The GSM base station fits into three suitcases and weighs less than 100kg. A network can be established in under an hour and will enable people in the municipality of Baganga to contact relatives and aid agencies to carry out emergency work.
Communications lines were cut when Typhoon Pablo hit, damaging cell sites and telecoms transmission facilities. The network will provide coverage of between three and five kilometres and can transmit and receive thousands of text messages and dozens of calls simultaneously.
The Instant Network was deployed earlier this year during severe droughts in Northern Kenya but this is the first time it has been used in an emergency disaster situation and in a country where the Foundation does not operate.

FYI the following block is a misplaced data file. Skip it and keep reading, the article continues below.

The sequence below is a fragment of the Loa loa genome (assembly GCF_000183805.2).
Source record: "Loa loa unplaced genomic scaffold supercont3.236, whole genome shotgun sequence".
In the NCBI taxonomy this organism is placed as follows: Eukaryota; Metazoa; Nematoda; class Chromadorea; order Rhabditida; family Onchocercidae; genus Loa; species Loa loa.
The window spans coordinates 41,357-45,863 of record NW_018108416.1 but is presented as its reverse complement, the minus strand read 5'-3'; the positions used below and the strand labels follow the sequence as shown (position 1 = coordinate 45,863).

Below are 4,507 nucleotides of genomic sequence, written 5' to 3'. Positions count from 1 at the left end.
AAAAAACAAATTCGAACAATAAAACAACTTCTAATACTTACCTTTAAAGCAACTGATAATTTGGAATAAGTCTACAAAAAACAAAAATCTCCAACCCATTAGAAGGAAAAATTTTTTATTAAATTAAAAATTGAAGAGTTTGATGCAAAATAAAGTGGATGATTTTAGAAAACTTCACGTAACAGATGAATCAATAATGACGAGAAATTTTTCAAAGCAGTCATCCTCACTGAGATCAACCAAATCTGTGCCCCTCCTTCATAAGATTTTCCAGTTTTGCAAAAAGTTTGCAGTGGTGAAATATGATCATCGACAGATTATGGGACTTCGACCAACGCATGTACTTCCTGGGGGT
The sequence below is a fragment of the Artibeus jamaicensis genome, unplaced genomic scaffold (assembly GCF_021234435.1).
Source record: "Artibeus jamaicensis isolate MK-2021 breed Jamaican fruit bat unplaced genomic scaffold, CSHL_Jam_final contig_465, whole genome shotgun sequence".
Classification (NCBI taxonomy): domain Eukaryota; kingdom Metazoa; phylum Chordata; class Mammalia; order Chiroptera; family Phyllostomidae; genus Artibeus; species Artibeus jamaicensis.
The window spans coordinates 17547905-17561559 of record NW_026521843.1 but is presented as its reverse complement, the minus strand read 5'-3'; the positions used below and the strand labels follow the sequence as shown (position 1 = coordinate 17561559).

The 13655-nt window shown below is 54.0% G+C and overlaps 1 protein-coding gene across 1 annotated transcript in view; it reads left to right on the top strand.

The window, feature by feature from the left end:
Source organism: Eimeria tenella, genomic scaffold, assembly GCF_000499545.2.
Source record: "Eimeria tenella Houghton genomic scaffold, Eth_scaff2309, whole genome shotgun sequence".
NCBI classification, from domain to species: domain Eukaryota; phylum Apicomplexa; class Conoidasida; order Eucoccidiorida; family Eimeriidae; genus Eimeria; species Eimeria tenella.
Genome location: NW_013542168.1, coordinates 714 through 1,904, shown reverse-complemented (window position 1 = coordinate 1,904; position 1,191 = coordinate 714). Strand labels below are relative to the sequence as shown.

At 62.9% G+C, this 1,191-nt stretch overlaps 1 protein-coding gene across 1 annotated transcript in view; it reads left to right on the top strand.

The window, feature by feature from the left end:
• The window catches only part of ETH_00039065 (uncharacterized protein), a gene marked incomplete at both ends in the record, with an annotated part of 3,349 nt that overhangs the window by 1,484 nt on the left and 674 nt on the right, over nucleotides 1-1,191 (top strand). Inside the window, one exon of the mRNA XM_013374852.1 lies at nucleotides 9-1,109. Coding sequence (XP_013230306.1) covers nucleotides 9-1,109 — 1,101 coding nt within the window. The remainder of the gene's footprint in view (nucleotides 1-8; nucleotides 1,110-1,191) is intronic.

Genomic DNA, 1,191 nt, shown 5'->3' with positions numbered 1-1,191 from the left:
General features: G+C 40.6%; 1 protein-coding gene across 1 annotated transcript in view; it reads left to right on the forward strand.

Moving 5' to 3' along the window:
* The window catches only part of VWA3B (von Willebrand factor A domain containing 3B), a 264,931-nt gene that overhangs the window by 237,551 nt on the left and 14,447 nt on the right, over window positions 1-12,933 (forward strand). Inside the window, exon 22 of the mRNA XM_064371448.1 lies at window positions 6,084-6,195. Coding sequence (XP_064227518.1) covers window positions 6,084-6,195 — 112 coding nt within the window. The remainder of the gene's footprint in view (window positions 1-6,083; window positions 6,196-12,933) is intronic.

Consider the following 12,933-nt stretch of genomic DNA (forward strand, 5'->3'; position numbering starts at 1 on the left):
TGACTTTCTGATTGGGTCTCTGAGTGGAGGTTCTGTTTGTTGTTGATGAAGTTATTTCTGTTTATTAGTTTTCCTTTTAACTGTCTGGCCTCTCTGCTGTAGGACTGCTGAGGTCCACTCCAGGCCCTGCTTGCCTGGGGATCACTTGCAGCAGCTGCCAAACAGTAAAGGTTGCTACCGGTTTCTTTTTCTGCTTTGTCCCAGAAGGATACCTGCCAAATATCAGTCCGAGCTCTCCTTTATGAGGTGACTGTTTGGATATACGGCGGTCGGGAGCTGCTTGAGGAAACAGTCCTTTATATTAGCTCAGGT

It has been developed in collaboration with Huawei and is being deployed with Télécoms Sans Frontières, the emergency comms specialist that has has set up the satellite, and Smart Communications. Smart has also provided 30 mobile phones for relief workers.
“The Instant Network is part of our Mobile for Good programme, where the Foundation is combining funding with mobile technology as an enabler,” said Andrew Dunnett, director of the Vodafone Foundation. “Providing mobile communications in a disaster situation enables aid agencies to work faster and more effectively, helps reunite families and saves lives.”